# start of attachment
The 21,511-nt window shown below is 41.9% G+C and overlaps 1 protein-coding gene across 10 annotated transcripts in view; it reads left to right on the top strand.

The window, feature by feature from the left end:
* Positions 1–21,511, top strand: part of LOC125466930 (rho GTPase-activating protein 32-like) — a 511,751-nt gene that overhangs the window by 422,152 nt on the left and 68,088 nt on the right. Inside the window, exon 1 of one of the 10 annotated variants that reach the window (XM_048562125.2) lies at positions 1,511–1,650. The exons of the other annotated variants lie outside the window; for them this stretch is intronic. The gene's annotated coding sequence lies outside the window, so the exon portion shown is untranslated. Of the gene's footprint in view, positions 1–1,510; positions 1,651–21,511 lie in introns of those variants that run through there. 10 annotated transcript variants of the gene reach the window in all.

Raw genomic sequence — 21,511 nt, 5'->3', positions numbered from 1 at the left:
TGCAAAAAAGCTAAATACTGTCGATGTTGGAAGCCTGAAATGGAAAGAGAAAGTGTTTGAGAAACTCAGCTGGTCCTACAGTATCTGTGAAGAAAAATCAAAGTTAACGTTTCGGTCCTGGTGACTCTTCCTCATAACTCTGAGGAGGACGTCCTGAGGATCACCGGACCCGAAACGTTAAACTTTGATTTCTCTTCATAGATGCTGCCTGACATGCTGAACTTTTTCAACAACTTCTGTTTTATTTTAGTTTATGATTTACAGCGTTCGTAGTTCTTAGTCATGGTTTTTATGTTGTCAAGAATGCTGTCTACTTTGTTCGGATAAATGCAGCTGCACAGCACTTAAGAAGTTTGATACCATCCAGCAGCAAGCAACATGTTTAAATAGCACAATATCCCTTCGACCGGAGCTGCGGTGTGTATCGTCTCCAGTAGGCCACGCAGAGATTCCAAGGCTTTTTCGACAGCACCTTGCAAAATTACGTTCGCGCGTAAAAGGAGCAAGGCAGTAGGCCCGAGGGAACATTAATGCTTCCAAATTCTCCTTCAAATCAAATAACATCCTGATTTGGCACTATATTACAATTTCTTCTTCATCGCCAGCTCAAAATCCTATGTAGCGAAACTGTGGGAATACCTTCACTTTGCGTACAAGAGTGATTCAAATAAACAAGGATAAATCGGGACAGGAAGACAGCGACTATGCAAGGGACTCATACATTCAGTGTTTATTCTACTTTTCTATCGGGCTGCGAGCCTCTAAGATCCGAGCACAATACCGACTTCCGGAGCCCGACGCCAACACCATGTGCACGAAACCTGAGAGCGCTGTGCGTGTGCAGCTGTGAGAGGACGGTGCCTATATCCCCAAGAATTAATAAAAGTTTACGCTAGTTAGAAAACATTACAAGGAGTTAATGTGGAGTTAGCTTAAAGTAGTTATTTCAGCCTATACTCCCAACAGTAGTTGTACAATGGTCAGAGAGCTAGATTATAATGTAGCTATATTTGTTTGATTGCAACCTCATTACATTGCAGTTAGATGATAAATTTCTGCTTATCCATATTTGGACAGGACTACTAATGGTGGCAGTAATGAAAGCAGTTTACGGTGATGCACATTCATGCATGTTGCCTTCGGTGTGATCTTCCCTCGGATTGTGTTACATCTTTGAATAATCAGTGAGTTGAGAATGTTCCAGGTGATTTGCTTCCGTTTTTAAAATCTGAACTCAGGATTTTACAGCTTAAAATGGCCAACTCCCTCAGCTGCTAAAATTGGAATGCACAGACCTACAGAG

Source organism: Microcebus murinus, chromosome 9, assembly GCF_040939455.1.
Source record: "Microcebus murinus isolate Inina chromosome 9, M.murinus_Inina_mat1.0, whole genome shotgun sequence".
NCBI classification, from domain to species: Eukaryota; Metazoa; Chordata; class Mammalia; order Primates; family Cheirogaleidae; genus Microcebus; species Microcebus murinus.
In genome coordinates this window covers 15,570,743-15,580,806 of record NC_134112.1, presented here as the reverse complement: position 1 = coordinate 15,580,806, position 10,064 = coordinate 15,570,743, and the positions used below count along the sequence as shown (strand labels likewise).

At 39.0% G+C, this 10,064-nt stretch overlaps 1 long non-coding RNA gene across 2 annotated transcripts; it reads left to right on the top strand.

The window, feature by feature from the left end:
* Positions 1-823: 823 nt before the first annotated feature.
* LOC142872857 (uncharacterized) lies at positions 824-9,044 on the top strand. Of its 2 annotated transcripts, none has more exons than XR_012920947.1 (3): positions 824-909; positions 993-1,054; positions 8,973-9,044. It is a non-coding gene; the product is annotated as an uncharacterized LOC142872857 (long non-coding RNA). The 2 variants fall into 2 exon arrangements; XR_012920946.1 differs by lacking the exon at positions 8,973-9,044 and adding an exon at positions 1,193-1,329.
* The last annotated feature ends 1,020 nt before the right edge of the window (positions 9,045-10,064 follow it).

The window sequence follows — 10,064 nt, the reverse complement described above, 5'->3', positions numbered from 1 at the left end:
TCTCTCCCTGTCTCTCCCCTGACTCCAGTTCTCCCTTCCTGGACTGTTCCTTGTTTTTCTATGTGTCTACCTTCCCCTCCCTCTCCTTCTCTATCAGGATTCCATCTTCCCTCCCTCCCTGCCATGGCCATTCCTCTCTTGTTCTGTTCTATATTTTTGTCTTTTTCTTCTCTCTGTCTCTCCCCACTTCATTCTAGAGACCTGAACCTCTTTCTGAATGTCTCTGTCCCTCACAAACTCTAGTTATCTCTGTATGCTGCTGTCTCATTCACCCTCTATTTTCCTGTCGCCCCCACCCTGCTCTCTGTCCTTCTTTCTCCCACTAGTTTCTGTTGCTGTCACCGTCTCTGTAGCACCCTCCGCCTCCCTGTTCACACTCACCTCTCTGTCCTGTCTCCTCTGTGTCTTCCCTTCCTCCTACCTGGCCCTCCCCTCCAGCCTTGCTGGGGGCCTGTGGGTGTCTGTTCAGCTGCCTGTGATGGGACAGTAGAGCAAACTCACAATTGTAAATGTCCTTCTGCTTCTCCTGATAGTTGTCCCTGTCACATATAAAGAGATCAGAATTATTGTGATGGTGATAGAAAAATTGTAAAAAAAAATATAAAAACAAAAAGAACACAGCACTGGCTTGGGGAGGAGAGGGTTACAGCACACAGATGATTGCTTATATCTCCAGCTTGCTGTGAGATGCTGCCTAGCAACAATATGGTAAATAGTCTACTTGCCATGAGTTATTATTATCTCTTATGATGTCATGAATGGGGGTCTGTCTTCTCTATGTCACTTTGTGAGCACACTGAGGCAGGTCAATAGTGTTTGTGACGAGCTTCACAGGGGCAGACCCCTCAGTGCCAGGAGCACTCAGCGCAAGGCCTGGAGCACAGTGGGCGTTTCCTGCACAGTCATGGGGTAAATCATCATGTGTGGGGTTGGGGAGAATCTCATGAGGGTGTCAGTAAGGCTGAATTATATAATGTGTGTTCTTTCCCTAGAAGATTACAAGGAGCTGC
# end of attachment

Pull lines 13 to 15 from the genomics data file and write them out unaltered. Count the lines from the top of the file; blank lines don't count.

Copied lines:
* LOC142872857 (uncharacterized) lies at positions 824-9,044 on the top strand. Of its 2 annotated transcripts, none has more exons than XR_012920947.1 (3): positions 824-909; positions 993-1,054; positions 8,973-9,044. It is a non-coding gene; the product is annotated as an uncharacterized LOC142872857 (long non-coding RNA). The 2 variants fall into 2 exon arrangements; XR_012920946.1 differs by lacking the exon at positions 8,973-9,044 and adding an exon at positions 1,193-1,329.
* The last annotated feature ends 1,020 nt before the right edge of the window (positions 9,045-10,064 follow it).

The window sequence follows — 10,064 nt, the reverse complement described above, 5'->3', positions numbered from 1 at the left end: